Spatio-temporal variation of cyanobacteria and cyanotoxins in public supply reservoirs of the semi-arid region of Brazil

Cyanobacteria and cyanotoxins in reservoirs of the semi-arid region

  • Ranielle Daiana dos Santos Silva Departamento de Biologia, Universidade Estadual da Paraíba, Campina Grande, Brazil.
  • Juliana Santos Severiano | jsantosseveriano@gmail.com Departamento de Biologia, Universidade Estadual da Paraíba, Campina Grande, Brazil.
  • Dayany Aguiar de Oliveira Departamento de Biologia, Universidade Estadual da Paraíba, Campina Grande, Brazil.
  • Camila Ferreira Mendes Departamento de Biologia, Universidade Estadual da Paraíba, Campina Grande, Brazil.
  • Vanessa Virgínia Barbosa Departamento de Biologia, Universidade Estadual da Paraíba, Campina Grande, Brazil.
  • Mathias Ahii Chia Department of Botany, Ahmadu Bello University, Zaria, Nigeria.
  • José Etham de Lucena Barbosa Departamento de Biologia, Universidade Estadual da Paraíba, Campina Grande, Brazil.

Abstract

Cyanobacteria harmful algal blooms (CyanoHABs) have become increasingly frequent and intense in public supply reservoirs as a result of eutrophication and global climate change. The semi-arid region of Brazil has a well documented history of CyanoHABs but the underlying factors that control the excessive proliferation of these organisms and the production of their bioactive secondary metabolites are not comprehensively understood. This study aimed to identify the environmental factors that explain the spatial and temporal variations in the abundance of cyanobacteria and the concentration of cyanotoxins (microcystins, saxitoxins, and cylindrospermopsin) in semi-arid reservoirs. The following hypotheses were tested: (a) the largest biovolumes of potential toxin producing cyanobacteria occur when cyanotoxin concentrations are highest; and (b) the environmental factors that explain variations in biovolume of cyanobacteria also explain changes in cyanotoxins concentrations. Samples were taken from four reservoirs located in the Northeast region of Brazil, over a three-month period (October 2016 and February and June 2017). Of the 24 species of cyanobacteria identified, 13 were potentially toxin-producing. Physicochemical variables such as water volume of the reservoir, water transparency, soluble reactive phosphorus, and total phosphorus explained the abundance of cyanobacteria and the levels of cyanotoxins. These results corroborate the hypothesis that similar physicochemical conditions influence the abundance and diversity of cyanobacteria and cyanotoxins. Cyanobacterial blooms composed of more than one potential toxin producing species were observed in the studied reservoirs, where potential microcystin-producing species were the most common. Microcystins and saxitoxins were detected in all the reservoirs studied, while cylindrospermopsin and the cyanobacterium Cylindrospermopsis raciborskii were simultaneously recorded in only one reservoir (Camalaú Reservoir). Cylindrospermopsin was only detected in a reservoir for the first time in the State of Paraíba. Canonical redundancy analysis showed that the cyanotoxins were related to potential toxin producing species. These results corroborate the proposed hypothesis that there is a correlation between cyanotoxins and the biomass of potential producers. Also, there were situations where cyanotoxins were detected without the presence of potential producers. These results demonstrate the need for reassessment of potential toxin producing species of cyanobacteria in semi-arid reservoirs. This may lead to the identification and characterization of novel producers of these bioactive secondary metabolites.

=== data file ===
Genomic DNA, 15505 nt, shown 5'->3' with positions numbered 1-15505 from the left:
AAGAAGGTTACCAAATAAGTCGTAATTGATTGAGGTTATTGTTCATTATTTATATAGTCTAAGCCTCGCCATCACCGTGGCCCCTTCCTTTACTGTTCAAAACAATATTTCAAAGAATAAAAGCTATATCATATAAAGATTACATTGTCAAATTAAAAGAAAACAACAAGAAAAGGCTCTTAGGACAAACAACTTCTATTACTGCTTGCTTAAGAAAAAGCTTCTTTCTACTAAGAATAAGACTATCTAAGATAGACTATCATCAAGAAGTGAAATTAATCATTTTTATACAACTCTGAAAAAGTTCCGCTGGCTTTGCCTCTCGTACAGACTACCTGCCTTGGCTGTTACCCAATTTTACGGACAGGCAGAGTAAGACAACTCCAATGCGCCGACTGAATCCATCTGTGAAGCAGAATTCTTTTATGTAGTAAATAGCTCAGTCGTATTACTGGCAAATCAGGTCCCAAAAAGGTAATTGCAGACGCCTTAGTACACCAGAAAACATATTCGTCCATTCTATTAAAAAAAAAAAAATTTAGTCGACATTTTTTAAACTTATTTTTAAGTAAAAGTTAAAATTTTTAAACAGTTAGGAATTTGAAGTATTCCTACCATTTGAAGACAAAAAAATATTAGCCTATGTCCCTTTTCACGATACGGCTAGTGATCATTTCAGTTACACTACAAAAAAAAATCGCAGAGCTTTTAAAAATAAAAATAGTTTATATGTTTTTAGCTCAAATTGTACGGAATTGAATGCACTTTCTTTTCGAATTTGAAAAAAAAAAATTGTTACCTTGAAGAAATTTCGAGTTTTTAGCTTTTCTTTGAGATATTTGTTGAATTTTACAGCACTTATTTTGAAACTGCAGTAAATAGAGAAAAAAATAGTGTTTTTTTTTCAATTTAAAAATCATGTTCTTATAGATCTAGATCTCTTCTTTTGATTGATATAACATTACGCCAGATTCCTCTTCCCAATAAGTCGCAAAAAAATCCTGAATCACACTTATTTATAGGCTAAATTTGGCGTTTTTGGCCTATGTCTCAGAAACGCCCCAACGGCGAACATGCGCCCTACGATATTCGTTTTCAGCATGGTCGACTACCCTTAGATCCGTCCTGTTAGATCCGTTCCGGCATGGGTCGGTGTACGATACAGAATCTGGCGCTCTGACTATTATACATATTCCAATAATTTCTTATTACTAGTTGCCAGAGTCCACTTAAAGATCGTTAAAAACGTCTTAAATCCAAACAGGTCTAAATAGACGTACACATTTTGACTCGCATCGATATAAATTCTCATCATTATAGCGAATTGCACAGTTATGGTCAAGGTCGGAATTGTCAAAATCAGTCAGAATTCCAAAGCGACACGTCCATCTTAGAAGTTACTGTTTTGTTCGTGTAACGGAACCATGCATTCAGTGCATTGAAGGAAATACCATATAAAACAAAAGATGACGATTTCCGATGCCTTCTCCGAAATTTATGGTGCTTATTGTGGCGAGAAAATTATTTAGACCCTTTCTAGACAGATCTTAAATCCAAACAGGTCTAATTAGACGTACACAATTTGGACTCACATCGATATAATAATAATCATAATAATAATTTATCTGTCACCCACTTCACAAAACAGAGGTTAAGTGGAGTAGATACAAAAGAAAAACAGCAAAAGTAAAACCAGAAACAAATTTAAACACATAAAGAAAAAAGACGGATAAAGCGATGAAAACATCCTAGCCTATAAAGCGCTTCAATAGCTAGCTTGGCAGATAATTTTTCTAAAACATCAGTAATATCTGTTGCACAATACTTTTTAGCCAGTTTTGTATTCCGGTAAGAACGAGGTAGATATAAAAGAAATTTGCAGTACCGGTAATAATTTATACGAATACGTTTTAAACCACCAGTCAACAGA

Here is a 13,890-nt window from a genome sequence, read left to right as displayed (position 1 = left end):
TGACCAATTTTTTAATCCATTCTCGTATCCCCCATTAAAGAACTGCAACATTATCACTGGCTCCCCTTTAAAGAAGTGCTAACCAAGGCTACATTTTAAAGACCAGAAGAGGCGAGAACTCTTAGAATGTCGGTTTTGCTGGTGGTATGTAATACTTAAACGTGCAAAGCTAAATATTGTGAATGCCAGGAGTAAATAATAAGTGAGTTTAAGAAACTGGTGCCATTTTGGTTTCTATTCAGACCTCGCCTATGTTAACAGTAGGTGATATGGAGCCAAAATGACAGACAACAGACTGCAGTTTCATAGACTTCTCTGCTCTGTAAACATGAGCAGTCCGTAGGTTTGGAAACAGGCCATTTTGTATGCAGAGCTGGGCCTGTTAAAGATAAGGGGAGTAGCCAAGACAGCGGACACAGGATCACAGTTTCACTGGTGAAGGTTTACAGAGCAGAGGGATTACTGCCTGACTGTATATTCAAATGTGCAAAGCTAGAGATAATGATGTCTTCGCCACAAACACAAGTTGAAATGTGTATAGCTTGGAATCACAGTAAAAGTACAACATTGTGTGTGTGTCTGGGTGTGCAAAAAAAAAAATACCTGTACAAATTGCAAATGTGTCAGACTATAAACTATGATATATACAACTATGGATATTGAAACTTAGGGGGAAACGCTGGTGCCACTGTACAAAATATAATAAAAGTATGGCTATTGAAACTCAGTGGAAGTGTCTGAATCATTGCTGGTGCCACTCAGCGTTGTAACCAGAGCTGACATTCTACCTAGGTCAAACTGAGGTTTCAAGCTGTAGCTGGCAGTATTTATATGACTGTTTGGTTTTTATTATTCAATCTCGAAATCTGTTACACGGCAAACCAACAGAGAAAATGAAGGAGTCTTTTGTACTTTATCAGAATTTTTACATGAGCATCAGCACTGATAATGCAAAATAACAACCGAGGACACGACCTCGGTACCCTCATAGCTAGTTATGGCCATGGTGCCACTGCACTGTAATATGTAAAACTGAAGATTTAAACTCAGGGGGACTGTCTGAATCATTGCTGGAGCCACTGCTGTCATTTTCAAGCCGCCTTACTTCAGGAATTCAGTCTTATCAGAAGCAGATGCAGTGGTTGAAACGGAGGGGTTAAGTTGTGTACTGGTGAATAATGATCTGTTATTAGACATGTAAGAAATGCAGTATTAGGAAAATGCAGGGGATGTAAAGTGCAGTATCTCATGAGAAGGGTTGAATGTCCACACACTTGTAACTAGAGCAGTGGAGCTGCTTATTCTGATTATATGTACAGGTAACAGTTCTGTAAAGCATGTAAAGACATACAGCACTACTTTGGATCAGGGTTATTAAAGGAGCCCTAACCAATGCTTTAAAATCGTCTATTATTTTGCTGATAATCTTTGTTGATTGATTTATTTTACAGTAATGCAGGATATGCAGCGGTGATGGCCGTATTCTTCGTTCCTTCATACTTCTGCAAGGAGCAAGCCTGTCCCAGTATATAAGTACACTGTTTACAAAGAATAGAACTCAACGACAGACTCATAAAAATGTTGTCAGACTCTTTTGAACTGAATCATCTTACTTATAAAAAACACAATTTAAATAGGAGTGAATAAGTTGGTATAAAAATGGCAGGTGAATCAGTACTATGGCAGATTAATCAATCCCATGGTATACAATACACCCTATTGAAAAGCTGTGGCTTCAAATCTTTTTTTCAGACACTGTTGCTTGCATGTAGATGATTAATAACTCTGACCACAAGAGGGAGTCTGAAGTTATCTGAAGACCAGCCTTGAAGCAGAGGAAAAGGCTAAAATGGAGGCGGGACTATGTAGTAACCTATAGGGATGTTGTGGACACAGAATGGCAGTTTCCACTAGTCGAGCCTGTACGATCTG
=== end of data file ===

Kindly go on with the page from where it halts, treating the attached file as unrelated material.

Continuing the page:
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Published
2019-10-31
Section
Original Articles
Associate Editor
Andrea Lami, CNR-IRSA Verbania, Italy
Keywords:
Eutrophication, cylindrospermopsins, microcystins, saxitoxins, tropical reservoirs
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How to Cite
1.
Silva R, Severiano J, Oliveira D, Mendes C, Barbosa V, Chia M, Barbosa JE. Spatio-temporal variation of cyanobacteria and cyanotoxins in public supply reservoirs of the semi-arid region of Brazil. jlimnol [Internet]. 31Oct.2019 [cited 8Dec.2019];. Available from: https://www.jlimnol.it/index.php/jlimnol/article/view/jlimnol.2019.1893